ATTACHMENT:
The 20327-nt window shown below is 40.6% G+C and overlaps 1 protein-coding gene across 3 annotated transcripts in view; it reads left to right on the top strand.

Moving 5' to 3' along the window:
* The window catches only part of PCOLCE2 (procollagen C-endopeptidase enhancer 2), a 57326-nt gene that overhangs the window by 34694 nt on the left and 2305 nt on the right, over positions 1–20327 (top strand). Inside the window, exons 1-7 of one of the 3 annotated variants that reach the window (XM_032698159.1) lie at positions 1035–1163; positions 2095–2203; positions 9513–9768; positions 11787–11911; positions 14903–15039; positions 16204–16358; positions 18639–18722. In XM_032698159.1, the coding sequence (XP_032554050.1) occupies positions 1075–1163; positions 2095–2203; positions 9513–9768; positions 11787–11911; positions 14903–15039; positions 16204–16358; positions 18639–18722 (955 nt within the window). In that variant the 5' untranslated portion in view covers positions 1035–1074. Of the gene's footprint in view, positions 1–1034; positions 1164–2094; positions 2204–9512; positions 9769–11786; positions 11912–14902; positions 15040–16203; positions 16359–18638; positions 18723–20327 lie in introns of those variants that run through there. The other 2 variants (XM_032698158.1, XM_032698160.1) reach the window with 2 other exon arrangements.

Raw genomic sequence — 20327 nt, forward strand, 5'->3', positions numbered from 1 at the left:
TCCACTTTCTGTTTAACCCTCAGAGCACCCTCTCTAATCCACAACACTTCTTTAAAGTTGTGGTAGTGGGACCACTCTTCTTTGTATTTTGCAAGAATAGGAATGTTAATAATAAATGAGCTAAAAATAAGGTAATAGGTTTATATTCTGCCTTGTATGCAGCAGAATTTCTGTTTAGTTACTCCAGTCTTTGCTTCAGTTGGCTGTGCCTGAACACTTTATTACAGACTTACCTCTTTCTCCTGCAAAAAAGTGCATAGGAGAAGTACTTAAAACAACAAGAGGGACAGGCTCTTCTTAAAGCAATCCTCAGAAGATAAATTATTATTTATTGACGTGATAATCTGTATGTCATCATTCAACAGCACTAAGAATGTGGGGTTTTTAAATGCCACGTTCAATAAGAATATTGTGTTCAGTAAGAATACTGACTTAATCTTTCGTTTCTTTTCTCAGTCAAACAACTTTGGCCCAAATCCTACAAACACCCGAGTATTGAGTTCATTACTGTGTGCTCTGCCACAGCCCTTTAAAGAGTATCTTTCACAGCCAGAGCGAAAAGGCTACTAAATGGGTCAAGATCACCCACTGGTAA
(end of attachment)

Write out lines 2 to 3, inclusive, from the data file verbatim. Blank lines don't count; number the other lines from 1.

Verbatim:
Moving 5' to 3' along the window:
* The window catches only part of PCOLCE2 (procollagen C-endopeptidase enhancer 2), a 57326-nt gene that overhangs the window by 34694 nt on the left and 2305 nt on the right, over positions 1–20327 (top strand). Inside the window, exons 1-7 of one of the 3 annotated variants that reach the window (XM_032698159.1) lie at positions 1035–1163; positions 2095–2203; positions 9513–9768; positions 11787–11911; positions 14903–15039; positions 16204–16358; positions 18639–18722. In XM_032698159.1, the coding sequence (XP_032554050.1) occupies positions 1075–1163; positions 2095–2203; positions 9513–9768; positions 11787–11911; positions 14903–15039; positions 16204–16358; positions 18639–18722 (955 nt within the window). In that variant the 5' untranslated portion in view covers positions 1035–1074. Of the gene's footprint in view, positions 1–1034; positions 1164–2094; positions 2204–9512; positions 9769–11786; positions 11912–14902; positions 15040–16203; positions 16359–18638; positions 18723–20327 lie in introns of those variants that run through there. The other 2 variants (XM_032698158.1, XM_032698160.1) reach the window with 2 other exon arrangements.